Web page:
A few people have asked me about how PodCamp got started, the history behind it, etc. so I thought I’d take some time to recollect my perspective of how this grand adventure got started.PodCamp more or less got started on a Yahoo Group called New England Podcasting (since moved to Google) on February 6, 2006, when a few of us were lamenting that all the big podcasting events seemed to be on the West Coast – Podcast and Portable Media Expo, Podcast Hotel in Seattle, Podcast Academy, and so forth. Initially, we’d talked about calling it the New England Podcasting Expo (I still own that domain name, amusingly), and the group as a whole had both eagerness and skepticism about creating such a large event. Some of the remarks were prescient and funny in retrospect.

I’d eagerly vote for a Northeast/New England Podcast expo of some kind. My initial feeling is that it should start relatively small – so as to not make us all instantly insane – and then grow it. Maybe the first one or two should be like a meetup on steroids; if they can be managed well, tightly, then you could conceivably have one every six months, or even one per quarter. Certainly trying to go for a Podcast/Portable Media Expo right out of the gate would be cumbersome, but theoretically possible. – me

The podfather of New England, C.C. Chapman, played devil’s advocate in the debate:

Ok one thing I’m not clear on is the “WHY” for this event. I’m with John that by calling it an Expo it makes it seem like something bigger. I like the idea of having a big get together. LOVE that idea, but I’m not sure the world needs another “expo” with Podcast Hotel this month, Podcast Academy happeningi n Boston in April, the PodcastPalooza thing in Texas in June and then the Podcast Expo in the fall in Cali. Oh and don’t forget PodcasterCon in January. Kind of crowded if you get what I mean. Do we expect people to come from outside of New England to this? Just sort of playing devil’s advocate for a minute.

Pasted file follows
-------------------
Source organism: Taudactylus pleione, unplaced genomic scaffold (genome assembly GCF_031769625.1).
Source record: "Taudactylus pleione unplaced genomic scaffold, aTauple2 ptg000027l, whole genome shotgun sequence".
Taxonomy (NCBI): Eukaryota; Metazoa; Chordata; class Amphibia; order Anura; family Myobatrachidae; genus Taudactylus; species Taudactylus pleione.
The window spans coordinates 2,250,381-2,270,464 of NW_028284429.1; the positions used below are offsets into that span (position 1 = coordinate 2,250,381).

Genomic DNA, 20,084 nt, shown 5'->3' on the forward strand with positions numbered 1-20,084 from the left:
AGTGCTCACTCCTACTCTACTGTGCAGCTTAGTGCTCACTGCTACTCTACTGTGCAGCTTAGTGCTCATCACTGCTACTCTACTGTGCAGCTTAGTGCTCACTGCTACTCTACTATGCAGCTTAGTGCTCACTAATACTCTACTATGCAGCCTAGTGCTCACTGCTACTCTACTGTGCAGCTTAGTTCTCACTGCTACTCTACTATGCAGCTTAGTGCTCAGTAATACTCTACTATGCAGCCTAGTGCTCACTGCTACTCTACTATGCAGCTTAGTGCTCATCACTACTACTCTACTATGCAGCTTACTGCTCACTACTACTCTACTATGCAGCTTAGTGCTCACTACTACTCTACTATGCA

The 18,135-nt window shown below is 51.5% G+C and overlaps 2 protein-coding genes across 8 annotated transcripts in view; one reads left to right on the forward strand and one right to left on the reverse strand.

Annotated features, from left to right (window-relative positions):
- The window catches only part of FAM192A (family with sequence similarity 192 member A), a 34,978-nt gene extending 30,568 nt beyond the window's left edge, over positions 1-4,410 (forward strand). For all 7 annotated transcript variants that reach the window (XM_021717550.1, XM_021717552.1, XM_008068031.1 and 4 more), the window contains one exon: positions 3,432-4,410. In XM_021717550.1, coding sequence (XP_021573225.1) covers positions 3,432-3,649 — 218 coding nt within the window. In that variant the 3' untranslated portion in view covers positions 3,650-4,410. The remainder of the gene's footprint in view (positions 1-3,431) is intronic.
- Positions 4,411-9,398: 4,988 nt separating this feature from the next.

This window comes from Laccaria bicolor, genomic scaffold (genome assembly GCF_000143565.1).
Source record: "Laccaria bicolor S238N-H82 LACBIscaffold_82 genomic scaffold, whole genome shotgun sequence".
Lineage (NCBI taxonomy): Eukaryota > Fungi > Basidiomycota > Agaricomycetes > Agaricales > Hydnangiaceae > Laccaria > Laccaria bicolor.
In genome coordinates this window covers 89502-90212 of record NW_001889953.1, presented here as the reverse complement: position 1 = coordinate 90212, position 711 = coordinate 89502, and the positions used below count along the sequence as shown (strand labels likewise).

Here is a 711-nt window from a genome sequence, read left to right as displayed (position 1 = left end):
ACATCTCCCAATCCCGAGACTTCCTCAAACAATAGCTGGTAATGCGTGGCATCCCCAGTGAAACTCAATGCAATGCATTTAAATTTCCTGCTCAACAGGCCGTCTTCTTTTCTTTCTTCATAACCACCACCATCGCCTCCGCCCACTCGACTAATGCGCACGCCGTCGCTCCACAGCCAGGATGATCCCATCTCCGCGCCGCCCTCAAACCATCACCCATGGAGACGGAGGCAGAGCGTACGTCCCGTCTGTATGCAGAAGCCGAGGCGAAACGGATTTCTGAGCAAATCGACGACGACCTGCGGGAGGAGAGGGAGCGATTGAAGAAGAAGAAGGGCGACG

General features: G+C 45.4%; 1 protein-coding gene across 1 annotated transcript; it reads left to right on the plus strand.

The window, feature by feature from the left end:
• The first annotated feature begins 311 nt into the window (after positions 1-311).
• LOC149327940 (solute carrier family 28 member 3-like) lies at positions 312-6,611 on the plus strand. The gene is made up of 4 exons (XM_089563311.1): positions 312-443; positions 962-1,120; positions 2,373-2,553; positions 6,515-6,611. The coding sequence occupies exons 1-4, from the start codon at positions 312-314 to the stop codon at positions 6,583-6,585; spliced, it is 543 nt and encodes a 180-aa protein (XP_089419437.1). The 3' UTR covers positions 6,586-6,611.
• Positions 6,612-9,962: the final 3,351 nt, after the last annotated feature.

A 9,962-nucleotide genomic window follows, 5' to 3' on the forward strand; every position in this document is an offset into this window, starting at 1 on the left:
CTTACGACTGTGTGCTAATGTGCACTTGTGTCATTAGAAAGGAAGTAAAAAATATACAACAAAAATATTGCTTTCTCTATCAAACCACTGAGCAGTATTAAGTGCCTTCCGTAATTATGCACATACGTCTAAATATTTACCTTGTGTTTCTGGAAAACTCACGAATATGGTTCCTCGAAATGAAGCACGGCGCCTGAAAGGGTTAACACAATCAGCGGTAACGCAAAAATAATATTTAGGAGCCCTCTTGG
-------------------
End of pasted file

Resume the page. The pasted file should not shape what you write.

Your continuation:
Michael Johnson of the Indigenous People’s Music Podcast even volunteered a meeting room or two at Foxwoods. Steve Garfield ventured this comment about the logistics of setting up a conference:

you could organize it as an un-conference see this:
http://barcamp.org/

Steve, you’re always the visionary.

Ultimately, the time frame we’d set – a couple of months – didn’t seem feasible, so we shelved the idea for a while. Then in May, I went to BarCamp Boston and met up with Chris Brogan and Bryan Person. We ran around a lot, recording various sessions, and realized two things:

1. BarCamp was extremely technical.

2. The BarCamp unconference model where everyone just kind of does stuff was a really good one.

Snarkily, after BarCamp Boston, I made something of an offhand comment:

Well, we have standing offers from CC Chapman for Babson College and Michael Kickingbear for space at Foxwoods. We’re all Type A personalities with a billion things on our plates, which means we don’t have the time to put together a full-out, hardcore conference. So here’s a thought, an idea, something for everyone to debate,
encapsulated into one word.

PodCamp.

Chris Brogan and I started talking an awful lot about a conference idea, and Chris dropped this on the group: